Power Waves

Basic courses in physics teach us that *power* is *work per
unit time*, and *work* is a measure of *energy* which is
typically defined as *force times distance*. Therefore, power is
in physical units of force times distance per unit time, or force
times velocity. It therefore should come as no surprise that
traveling *power waves* are defined for strings as follows:

From the Ohm's-law relations and , we also have

Thus, both the
left- and right-going components are *nonnegative.* The sum of the
traveling powers at a point gives the total power at that point
in the waveguide:

(C.49) |

If we had left out the minus sign in the definition of left-going power waves, the sum would instead be a

Power waves are important because they correspond to the actual
ability of the wave to do *work* on the outside world, such as
on a violin bridge at the end of a string. Because *energy* is
conserved in closed systems, power waves sometimes give a simpler,
more fundamental view of wave phenomena, such as in conical acoustic
tubes. Also, implementing nonlinear operations such as
*rounding* and *saturation* in such a way that signal
power is not increased, gives suppression of
*limit cycles* and *overflow oscillations* [436], as discussed in the section on signal scattering.

For example, consider a waveguide having a wave impedance which
increases smoothly to the right. A converging cone provides a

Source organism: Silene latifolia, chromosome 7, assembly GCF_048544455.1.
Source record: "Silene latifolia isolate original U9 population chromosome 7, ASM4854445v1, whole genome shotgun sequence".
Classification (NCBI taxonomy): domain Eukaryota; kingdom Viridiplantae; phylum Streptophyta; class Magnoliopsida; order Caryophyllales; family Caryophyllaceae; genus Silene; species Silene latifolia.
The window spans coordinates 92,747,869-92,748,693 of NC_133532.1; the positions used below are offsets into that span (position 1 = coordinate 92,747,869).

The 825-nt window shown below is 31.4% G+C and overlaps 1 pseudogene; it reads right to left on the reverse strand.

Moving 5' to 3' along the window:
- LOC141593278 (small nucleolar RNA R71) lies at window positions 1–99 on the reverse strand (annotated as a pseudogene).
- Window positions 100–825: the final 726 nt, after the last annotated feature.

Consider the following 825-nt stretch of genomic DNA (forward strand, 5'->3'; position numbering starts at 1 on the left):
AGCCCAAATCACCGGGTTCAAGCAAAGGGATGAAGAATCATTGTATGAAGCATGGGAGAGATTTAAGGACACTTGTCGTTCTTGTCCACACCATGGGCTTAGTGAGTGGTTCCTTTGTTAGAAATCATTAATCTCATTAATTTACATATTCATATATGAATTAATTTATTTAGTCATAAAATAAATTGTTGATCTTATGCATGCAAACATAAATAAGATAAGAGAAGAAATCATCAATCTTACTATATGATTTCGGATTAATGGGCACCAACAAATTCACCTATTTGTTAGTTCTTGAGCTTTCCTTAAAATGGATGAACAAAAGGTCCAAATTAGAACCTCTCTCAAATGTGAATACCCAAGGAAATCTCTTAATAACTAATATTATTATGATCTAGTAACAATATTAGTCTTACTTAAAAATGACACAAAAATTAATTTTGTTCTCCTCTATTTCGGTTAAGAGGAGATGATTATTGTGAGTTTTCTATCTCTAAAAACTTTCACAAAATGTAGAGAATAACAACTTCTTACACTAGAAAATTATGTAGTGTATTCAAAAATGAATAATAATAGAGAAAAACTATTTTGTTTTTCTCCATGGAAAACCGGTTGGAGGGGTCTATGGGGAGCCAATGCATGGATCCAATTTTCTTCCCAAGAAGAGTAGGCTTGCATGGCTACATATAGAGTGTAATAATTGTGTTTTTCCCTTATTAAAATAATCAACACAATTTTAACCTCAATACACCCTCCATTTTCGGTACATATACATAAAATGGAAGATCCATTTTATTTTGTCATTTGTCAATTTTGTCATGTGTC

practical example in the acoustic tube realm. Then since the energy
in a traveling wave must be in the wave unless it has been transduced
elsewhere, we expect
to propagate unchanged along the
waveguide. However, since the wave impedance is increasing, it must
be true that force is increasing and velocity is decreasing according
to
. Looking only at force or velocity
might give us the mistaken impression that the wave is getting
stronger (looking at force) or weaker (looking at velocity), when
really it was simply sailing along as a fixed amount of energy. This
is an example of a *transformer* action in which force is
converted into velocity or vice versa. It is well known that a
conical tube acts as if it's open on both ends even though we can
plainly see that it is closed on one end. A tempting explanation is
that the cone acts as a transformer which exchanges pressure and
velocity between the endpoints of the tube, so that a closed end on
one side is equivalent to an open end on the other. However, this
view is oversimplified because, while spherical pressure waves travel
nondispersively in cones, velocity propagation is dispersive
[22,50].

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Center for Computer Research in Music and Acoustics (CCRMA), Stanford University